We were recently referred a client who owed approximately $232,000 in income tax. The client’s accountant had sought to negotiate a reduction of the tax debt with the ATO, however, negotiations had been largely unsuccessful.
Our engagement and background information
We were engaged by the client and obtained the following general information:
- She was over 50 years old with three children, two of which were dependants.
- She was born overseas and English was her second language.
- She had never been employed in Australia, however, had received distributions from her husband’s business.
- She had been entirely reliant on her husband to manage her family’s financial and taxation affairs
Our client had failed to lodge income tax returns for many years and was subject to an ATO audit. She had been unaware of her non-compliance with lodging income tax returns as she had been reliant on her husband to manage the family’s financial and taxation affairs. She was fully compliant with the ATO audit and a significant debt to the ATO resulted. The debt including interest and penalties was currently over $230,000.
Our client owed further debts to creditors totalling approximately $45,000 and she owned a property which had approximately $180,000 equity in it.
Our client’s tax debt
Our client’s core tax debt was approximately $158,000. However, because of interest and penalties raised it had increased to nearly $290,000. Our client had been making some payments towards the debt which had reduced it to approximately $232,000, however, she was unable to ultimately pay this amount given funds available to her.
Options available and negotiations with the ATO
Our client could not pay the debt she owed to the ATO which was approximately $232,000 and her other debts which totalled approximately $45,000. Her only realistic options therefore were to negotiate a reduction of the ATO’s debt and enter into a payment arrangement or if that was unsuccessful, file for bankruptcy.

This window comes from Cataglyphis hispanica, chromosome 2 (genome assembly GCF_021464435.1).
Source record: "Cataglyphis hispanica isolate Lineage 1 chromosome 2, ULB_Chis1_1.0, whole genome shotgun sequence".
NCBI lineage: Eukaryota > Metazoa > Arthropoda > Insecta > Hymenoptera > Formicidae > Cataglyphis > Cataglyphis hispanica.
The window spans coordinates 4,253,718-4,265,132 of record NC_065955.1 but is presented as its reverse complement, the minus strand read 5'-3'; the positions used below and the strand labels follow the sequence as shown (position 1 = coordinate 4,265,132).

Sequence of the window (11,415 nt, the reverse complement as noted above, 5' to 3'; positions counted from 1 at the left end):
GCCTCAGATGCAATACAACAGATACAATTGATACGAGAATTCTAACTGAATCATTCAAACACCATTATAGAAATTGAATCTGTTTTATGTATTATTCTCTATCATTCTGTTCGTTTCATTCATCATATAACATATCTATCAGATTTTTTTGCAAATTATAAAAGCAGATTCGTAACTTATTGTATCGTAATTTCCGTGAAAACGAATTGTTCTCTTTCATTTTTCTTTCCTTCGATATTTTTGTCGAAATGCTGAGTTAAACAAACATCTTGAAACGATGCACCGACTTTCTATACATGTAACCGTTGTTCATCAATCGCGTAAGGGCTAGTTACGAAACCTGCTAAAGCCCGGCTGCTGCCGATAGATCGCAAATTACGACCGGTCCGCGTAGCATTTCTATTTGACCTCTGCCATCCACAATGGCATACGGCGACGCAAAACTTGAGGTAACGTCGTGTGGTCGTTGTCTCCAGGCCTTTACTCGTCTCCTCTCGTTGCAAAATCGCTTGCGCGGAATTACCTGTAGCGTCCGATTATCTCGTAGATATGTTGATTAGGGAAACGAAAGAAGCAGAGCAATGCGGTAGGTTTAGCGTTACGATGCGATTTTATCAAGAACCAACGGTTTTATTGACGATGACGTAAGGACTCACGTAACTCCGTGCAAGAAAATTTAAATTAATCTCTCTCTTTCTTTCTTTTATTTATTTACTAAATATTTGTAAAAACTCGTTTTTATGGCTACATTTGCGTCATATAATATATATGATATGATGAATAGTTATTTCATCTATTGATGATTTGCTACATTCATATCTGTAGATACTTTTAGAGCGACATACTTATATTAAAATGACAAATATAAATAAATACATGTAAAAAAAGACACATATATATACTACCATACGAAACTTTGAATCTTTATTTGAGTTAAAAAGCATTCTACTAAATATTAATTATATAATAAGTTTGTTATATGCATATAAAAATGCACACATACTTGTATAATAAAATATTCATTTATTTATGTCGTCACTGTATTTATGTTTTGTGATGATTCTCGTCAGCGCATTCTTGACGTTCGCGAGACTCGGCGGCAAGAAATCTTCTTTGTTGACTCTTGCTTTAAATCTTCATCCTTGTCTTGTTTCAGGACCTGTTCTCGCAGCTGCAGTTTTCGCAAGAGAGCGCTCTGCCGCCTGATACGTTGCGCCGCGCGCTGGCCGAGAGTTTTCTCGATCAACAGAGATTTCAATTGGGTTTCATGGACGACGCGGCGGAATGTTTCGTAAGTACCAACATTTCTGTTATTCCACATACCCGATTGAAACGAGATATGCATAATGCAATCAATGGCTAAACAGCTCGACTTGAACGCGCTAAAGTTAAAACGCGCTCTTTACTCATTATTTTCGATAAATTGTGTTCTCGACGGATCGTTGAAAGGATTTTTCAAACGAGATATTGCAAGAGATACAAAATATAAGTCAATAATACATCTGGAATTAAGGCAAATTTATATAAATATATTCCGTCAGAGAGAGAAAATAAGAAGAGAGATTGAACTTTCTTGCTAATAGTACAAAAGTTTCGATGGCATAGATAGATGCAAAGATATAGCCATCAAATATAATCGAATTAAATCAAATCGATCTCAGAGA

We summarised our client’s financial position for the ATO and advised the ATO that our client could not pay them and if no settlement could be agreed to she would have to file for bankruptcy. We also advised that in bankruptcy the ATO would receive significantly less than the amount it was claiming against our client.
Payment arrangement agreed to
After various negotiations with the ATO including providing the ATO with further information, our client’s tax debt was settled on the basis that:
- The ATO agreed to remit interest and penalties totalling nearly $114,000 which left our client owing approximately $118,000.
- The ATO agreed to allow our client to pay the remaining debt she owed by way of instalments of $5,000 per month for a period of approximately two years. The payments to the ATO were ultimately to be paid from profits from our client’s husband’s business.
This was obviously a great outcome for our client as it meant she only had to pay approximately half of the debt which the ATO were chasing her for when she engaged us. It also meant that she avoided bankruptcy and was able to keep her house.
Contact us for Advice and Assistance
If you need to negotiate a payment arrangement with the ATO, or if you or your business are having difficulties paying your tax debts, the professionals at TAX DEBT SOLVED can help with a free, no-obligation consultation, so contact us here.